Monday, October 24, 2011

Grappling With Another Longboarding Death

This past Friday morning, a young man was killed at King and Spadina here in Toronto. Mr. Aaron Beamish, 25, was apparently skateboarding eastbound on King (on the wrong side), when a garbage truck made a right hand turn from Spadina and ran him over.

A terrible miscalculation 

He wasn’t wearing a helmet. According to TPS Sgt. Warren Stein, Beamish was also wearing dark clothing, which may have made it difficult to see him.

Events like this make me brood over the nature of skateboarding and its uneasy relationship with traffic.

It was only a year ago that we learned about the tragic death of Hilton Byrne, a good friend to many and a prominent member of our local skate community. We still grieve for him sorely.

In the commentary and tenor of the accident media coverage, I’ve seen a lot of dismissive judgment. What did you expect, goes the critique, skating the wrong way in traffic, and without a helmet? Skateboarders shouldn’t be on the road in the first place.

Questions of fault are inevitable when a fatality occurs. I’m just not convinced anything can -- or should -- be changed as a result.

The thing is, I can see it happening (the accident, I mean). I can easily visualize the chain of events. I can’t defend what happened, and who knows 100% what did, but it’s a sequence of decisions and factors that I can personally relate to.

I’ve been there. I’ve made similar calls.

Flowers at King/Spadina
Photo: Slow Motion Victory
At 6:30 in the morning, the city is still waking up. For hours the roads have been deserted. It’s dark. You’re hustling to get someplace, and there’s no one around so you cut across the street. But you miscalculate and suddenly a truck turns right when you didn’t expect there to be anyone and --

And consequences ensue.

Skateboarding on the road is already illegal in Toronto. But it’s not often enforced, thankfully. Skaters practice a kind of wilful disregard for traffic conventions and private property -- it’s a part of the culture, whether you approve of it or not. Where cyclists engage in an antagonistic dialogue about traffic rights of way, skaters ignore that conversation altogether.

Skating is about risk assessment -- that’s part of the appeal. You skate where you can. And sometimes, where you can’t.

Increasingly, many people use longboards for commuting. Not for tricks or daredevil feats, but simply to get around in a crowded urban environment. This will not be the last fatality from skateboarding. You can’t stop people from having accidents.

You can only educate, and set a good example for the groms, and encourage skaters to always be aware of their surroundings.

Friends have started a safety campaign...
In the last couple of years I’ve seen a growing local emphasis on safety. That’s something we should be proud of, and not shy from as a topic.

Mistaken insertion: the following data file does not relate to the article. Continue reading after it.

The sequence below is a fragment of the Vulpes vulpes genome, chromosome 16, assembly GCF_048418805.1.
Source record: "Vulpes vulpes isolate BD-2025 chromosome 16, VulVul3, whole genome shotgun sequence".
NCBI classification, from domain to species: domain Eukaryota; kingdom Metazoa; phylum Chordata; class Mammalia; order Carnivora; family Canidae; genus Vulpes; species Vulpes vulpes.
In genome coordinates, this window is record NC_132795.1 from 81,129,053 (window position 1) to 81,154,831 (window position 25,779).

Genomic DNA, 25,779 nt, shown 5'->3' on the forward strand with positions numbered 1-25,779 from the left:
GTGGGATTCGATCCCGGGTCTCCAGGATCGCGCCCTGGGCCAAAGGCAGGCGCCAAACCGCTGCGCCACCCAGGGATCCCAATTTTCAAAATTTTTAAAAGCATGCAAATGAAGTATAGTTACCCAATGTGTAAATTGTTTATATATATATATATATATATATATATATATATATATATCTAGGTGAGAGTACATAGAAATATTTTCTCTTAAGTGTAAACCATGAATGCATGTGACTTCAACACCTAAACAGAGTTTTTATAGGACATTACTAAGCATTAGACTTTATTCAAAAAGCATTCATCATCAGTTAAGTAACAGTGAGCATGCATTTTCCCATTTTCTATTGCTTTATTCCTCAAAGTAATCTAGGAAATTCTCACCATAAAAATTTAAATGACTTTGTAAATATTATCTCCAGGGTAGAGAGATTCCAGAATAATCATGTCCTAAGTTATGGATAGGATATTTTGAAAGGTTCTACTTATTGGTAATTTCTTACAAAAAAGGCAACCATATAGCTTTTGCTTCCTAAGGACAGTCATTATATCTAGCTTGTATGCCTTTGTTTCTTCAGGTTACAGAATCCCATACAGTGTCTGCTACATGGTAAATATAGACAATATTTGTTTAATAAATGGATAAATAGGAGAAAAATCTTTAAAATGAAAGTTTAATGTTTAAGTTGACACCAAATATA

Historically skateboarders have frowned on the use of helmets, but that mindset is slowly changing, at least in the GTA.

Whether or not a helmet would have changed the outcome of Friday’s tragedy is moot; our culture is beginning to shift in the right direction. People won’t session with you if you’re not wearing a lid.

Online the skate reaction is muted and defensive -- because dealing with death is such a struggle. Is this going to change skating in Toronto? That’s the question we are faced with.

Just six weeks ago, a thousand of us rampaged through the city at the annual Board Meeting, a symbolic exercise in asserting our right to skate. Yet here we have learned once again, that the streets aren’t always ours to rule. It is a harsh lesson indeed.

I didn’t know Mr. Beamish personally -- but I’ve realized with sadness that I’ve skated with him in the past. I recognize his face. The above photo is from probably around five or six years ago, at the top of the SkyDome garage if I’m not mistaken. And I know I took part in many of those sessions...

The skate community’s addition to
the memorial -- nice job CIRCA
An impromptu memorial skate and vigil was held the night of the accident. If you want to pay your respects, the display is still up on the north-west corner of King and Spadina.

Friends of his have also started a safety campaign called Be Bright Wear Lights, encouraging cyclists and skateboarders to wear lights or reflectors when travelling at night.

My sincere condolences to the Beamish family and to all of his friends. For someone so young to have their life ended so abruptly -- it’s devastating.

Folks -- skate safe! Wear a helmet. Pay attention to traffic.

Take care frons, and shred with joy in your heart!

Photo via: Be Bright Wear Lights

Related articles
Our First Longboarding Tragedy
Is Skateboarding Illegal in Toronto?
We Are the Traffic
Longboarder dead after being struck by taxi

See also
Friends remember man killed by garbage truck (CTV)